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Riku Tanaka
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April 3 22:22

H&M expects Q2 losses as pandemic destroys March sales figures

"With the dramatic decline in the market we have to make many difficult decisions"
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The world's second-biggest clothing retailer, H&M reported today (Apr 3) that the company expects a heavy losses in Q2 2020 following the announcement of a huge 46% sales dive in March as the coronavirus crisis pummeled the retail industry. 
The viral pandemic that started in China in December of 2019 has spread throughout the entire globe, provoking governments to close down non-essential companies and request countless citizens to remain at home in hopes of slowing the spread of the virus. 

The emergency measures taken by officials had mandated H&M, like many other retailers, to temporarily close a large portion of its stores, which prompted the company to enact enormous cutbacks and cancel its yearly dividend for the very first time since it was publicly listed 46 years ago. In the previous month alone, H&M's shares have plummeted by 40% in value. 
"With the dramatic decline in the market we have to make many difficult decisions and take forceful action.With each day that we are having to keep stores closed, the situation is becoming increasingly demanding,"

- Helena Helmersson, H&M CEO
The retail behemoth, which had in excess of 125,000 people in its employ when 2019 was coming to a close, has also reported that the company was making plans to shorten working hours for tens of thousands workers and was looking into the requirement for redundancies.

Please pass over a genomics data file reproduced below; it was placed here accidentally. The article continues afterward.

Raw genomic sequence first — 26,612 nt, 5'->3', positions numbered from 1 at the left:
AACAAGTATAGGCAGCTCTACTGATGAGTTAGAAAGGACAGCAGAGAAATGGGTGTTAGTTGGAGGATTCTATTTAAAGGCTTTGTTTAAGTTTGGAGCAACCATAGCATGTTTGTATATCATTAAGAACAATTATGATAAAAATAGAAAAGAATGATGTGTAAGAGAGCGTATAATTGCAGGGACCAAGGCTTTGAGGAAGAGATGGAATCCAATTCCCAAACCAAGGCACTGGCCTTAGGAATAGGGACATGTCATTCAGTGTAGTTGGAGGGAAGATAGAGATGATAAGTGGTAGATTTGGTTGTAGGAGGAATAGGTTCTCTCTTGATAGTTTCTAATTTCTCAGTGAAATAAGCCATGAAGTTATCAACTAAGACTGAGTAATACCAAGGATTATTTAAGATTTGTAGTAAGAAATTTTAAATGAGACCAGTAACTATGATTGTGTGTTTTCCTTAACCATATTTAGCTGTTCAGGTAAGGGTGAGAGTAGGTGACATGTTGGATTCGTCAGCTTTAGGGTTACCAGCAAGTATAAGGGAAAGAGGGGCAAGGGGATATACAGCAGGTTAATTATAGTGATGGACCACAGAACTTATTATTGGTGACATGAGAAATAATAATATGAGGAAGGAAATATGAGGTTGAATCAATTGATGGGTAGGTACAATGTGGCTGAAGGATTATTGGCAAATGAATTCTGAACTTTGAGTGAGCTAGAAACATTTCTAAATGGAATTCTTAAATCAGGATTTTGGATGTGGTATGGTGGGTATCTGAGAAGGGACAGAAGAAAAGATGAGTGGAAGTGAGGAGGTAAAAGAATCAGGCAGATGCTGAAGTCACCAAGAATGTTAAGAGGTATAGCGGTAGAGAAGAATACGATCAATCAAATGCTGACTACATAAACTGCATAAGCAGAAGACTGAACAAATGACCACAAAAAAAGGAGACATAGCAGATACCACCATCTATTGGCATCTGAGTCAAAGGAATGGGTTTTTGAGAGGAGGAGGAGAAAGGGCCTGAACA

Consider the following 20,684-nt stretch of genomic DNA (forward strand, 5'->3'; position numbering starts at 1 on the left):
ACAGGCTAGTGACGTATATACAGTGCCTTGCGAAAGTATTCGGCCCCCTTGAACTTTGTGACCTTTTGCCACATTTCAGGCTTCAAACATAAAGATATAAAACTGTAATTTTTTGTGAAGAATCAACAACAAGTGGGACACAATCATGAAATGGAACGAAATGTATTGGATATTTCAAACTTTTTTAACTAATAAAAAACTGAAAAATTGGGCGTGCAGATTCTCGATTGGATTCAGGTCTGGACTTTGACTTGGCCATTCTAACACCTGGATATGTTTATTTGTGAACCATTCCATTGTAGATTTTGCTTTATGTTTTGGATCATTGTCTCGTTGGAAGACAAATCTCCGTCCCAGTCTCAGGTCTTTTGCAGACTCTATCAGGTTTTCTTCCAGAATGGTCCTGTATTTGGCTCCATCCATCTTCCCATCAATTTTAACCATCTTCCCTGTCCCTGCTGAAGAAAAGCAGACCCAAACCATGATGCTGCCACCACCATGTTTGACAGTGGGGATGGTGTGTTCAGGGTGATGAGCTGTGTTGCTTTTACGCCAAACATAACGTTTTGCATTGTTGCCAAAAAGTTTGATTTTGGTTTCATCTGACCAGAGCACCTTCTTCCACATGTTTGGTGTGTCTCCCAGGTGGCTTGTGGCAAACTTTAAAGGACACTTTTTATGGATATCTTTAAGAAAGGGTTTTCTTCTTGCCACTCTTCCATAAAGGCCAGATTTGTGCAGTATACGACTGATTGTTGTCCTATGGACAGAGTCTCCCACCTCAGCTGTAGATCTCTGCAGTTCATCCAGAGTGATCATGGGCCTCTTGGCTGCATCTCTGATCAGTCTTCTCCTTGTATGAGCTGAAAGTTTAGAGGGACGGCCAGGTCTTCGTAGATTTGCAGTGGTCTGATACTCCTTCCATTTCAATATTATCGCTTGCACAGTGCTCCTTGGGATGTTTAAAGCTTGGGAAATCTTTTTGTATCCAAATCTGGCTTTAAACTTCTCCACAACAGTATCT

H&M also said today (Apr 3) that it had arranged various sources of financing in order to fortify its liquidity cushion, which should be inked in Q2. 
Analysts at Jefferies had commented that it was reasonable to expand credit facilities "given narrower liquidity buffers relative to peers, as we entered an elongated period of demand weakness/absence".
In the reported results that had yet to show the economic impact of the coronavirus, H&M's financial Q1 pretax profit had dramatically increased to 2.50 billion Swedish krona (US$247.6 million) from the 1.04 billion krona in the same period last year. According to Refinitiv data, six financial analysts that were surveyed between March 17th and March 26th had anticipated that the growth to be an average of 1.47 billion krona. 
With the extraordinary plunge in sales and a grim second quarter estimate, H&M shares were up 6% (08:28 GMT), likely floated by the estimate-beating profits for Q1 as well as its plans to cut expenses. 
"We think the debate on H&M will be between investors looking at how ugly it can get short term and investors thinking about who could come out the other side relatively stronger," RBC analyst Richard Chamberlain said in a note.
"H&M should be one of those, albeit Inditex looks better placed for now given its flexible business model and stronger balance sheet," he said. 
H&M's closest competitor, Zara proprietor Inditex, has also signaled a large number of transitory layoffs, slated provisions against the COVID-19 crisis’ effect on stock, and deferred its dividend.